John Cage once made the following remark when asked why he wished to make English less understandable:
I let it be known to my friends, and even strangers, as I was wandering around the country, that what was interesting me was making English less understandable. Because when it’s understandable, well, people control one another, and poetry disappears — and as I was talking with my friend Norman O. Brown, and he said, “Syntax [which is what makes things understandable] is the army, is the arrangement of the army.” So what we're doing when we make language un-understandable is we're demilitarizing it, so that we can do our living.... It’s a transition from language to music certainly. It's bewildering at first, but it’s extremely pleasurable as time goes on. And that's what I'm up to. Empty Words begins by omitting sentences, has only phrases, words, syllables and letters. The second part omits the phrases, has only words, syllables and letters. The third part omits the words, has only syllables and letters. And the last part has nothing but letters and sounds.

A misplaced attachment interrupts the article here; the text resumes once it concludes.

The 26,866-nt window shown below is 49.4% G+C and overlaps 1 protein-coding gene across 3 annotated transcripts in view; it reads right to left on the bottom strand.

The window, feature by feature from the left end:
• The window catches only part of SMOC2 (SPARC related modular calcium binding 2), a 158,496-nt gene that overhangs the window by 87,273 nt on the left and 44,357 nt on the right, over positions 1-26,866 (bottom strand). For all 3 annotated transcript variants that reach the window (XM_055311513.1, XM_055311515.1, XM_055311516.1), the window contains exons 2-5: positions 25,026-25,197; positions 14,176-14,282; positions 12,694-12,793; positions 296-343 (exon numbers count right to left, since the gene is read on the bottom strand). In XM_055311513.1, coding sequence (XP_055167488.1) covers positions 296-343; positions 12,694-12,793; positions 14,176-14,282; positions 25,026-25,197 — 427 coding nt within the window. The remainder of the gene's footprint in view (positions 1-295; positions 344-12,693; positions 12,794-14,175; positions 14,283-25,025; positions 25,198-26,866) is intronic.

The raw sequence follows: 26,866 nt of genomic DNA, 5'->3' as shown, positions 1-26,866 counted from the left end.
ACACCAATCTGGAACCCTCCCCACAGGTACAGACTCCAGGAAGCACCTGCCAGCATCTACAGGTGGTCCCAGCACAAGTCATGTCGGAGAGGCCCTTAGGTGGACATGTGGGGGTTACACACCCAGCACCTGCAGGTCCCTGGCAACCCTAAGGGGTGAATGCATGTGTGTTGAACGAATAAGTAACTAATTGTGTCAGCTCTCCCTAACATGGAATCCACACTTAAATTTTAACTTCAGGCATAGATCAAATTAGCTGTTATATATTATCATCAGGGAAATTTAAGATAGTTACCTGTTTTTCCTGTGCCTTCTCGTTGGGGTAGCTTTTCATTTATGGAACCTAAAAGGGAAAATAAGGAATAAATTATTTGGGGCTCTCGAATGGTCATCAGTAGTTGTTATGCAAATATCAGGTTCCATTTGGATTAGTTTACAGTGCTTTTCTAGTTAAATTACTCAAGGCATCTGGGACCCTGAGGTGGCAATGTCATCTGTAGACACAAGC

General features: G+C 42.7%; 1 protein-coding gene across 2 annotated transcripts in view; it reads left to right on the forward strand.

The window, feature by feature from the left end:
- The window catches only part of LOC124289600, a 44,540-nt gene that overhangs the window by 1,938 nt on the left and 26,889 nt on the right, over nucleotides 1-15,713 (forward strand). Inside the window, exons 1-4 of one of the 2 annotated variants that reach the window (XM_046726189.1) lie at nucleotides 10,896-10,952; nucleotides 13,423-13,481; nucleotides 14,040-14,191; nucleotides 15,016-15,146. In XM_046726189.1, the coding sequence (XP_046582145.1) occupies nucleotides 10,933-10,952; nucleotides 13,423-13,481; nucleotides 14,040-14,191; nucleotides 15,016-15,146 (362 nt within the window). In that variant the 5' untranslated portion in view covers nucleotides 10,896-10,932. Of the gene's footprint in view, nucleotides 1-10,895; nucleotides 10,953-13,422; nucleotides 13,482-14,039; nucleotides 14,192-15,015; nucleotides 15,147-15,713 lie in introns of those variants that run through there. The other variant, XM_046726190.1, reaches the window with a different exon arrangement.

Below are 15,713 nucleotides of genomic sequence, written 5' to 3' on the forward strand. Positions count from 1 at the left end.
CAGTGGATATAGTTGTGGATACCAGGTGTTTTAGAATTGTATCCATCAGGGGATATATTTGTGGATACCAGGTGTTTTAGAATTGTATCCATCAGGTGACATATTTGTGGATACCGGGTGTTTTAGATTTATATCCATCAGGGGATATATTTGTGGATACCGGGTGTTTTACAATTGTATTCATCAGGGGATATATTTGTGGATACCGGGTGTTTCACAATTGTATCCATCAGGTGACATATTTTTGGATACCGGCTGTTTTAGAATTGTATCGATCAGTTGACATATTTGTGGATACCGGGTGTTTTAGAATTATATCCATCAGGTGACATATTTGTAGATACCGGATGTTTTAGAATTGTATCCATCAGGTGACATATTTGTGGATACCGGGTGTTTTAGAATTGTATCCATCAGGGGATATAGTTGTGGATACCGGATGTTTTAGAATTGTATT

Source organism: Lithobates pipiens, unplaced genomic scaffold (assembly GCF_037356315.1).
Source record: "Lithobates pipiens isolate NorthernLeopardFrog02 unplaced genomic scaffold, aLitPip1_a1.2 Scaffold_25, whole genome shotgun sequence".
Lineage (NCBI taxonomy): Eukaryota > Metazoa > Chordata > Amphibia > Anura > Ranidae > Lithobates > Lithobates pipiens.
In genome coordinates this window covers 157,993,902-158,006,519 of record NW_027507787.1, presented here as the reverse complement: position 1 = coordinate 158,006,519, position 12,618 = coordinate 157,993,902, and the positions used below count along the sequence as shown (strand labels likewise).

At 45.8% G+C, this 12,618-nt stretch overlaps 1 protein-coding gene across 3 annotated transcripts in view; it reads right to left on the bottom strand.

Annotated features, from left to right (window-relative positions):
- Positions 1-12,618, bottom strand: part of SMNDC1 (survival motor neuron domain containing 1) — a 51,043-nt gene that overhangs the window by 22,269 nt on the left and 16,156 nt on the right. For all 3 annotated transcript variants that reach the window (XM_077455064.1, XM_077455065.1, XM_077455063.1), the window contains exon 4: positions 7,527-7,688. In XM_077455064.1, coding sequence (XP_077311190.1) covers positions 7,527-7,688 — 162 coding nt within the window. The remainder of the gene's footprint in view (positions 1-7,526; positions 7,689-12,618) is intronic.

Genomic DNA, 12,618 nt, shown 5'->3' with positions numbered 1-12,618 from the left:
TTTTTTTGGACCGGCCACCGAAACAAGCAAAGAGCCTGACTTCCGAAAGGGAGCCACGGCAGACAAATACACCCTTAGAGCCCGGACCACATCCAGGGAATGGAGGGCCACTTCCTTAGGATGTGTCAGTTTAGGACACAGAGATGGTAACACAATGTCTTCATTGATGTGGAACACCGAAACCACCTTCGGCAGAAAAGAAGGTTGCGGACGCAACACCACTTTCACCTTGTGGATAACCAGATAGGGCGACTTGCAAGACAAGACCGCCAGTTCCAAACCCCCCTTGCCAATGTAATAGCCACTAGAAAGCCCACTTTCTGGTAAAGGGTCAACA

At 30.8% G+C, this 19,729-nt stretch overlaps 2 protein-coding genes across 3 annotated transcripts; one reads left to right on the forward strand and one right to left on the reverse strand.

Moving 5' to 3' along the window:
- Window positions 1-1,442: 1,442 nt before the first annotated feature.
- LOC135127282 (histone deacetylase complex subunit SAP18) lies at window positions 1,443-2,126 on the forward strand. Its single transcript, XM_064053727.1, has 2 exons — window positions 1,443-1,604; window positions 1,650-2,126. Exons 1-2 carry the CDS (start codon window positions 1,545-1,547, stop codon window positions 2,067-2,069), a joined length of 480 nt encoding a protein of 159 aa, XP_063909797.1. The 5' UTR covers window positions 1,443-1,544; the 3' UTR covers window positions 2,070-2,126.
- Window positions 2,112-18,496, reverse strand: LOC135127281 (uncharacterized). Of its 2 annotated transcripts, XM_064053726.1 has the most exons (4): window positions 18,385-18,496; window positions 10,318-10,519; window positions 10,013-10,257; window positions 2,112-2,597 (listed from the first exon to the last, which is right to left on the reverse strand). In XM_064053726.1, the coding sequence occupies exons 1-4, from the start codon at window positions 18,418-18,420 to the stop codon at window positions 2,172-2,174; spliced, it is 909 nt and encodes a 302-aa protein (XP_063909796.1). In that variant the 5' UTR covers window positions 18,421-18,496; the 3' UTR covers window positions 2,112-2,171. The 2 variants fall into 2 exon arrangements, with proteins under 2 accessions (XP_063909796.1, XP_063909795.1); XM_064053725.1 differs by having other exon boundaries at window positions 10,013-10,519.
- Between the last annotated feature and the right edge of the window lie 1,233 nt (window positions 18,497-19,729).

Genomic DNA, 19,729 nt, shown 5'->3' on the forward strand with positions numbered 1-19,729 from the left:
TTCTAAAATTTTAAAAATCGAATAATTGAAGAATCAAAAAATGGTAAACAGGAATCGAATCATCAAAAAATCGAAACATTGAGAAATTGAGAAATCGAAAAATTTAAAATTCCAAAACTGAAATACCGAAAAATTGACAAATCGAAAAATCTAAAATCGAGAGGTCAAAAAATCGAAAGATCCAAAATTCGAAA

Here is a recording of Cage making this remark (in a radio interview given prior to a performance of Empty Words).
The “Age of Spiritual Machines” guy, Ray Kurzweil, came to Philadelphia three years after that book had come out and gave a talk to the otherwise dull two-day conference sponsored by the United States Patent and Trademark Office. Kurzweil is never dull, though. Even a routine account of his presence at that 2003 confab published in the Philadelphia Inquirer suggests the sort of things — e.g. machines that wrote poems — this always-ahead-of-his-time fellow had in mind. “Our biological thinking is fixed. But our nonbiological thinking will grow exponentially.”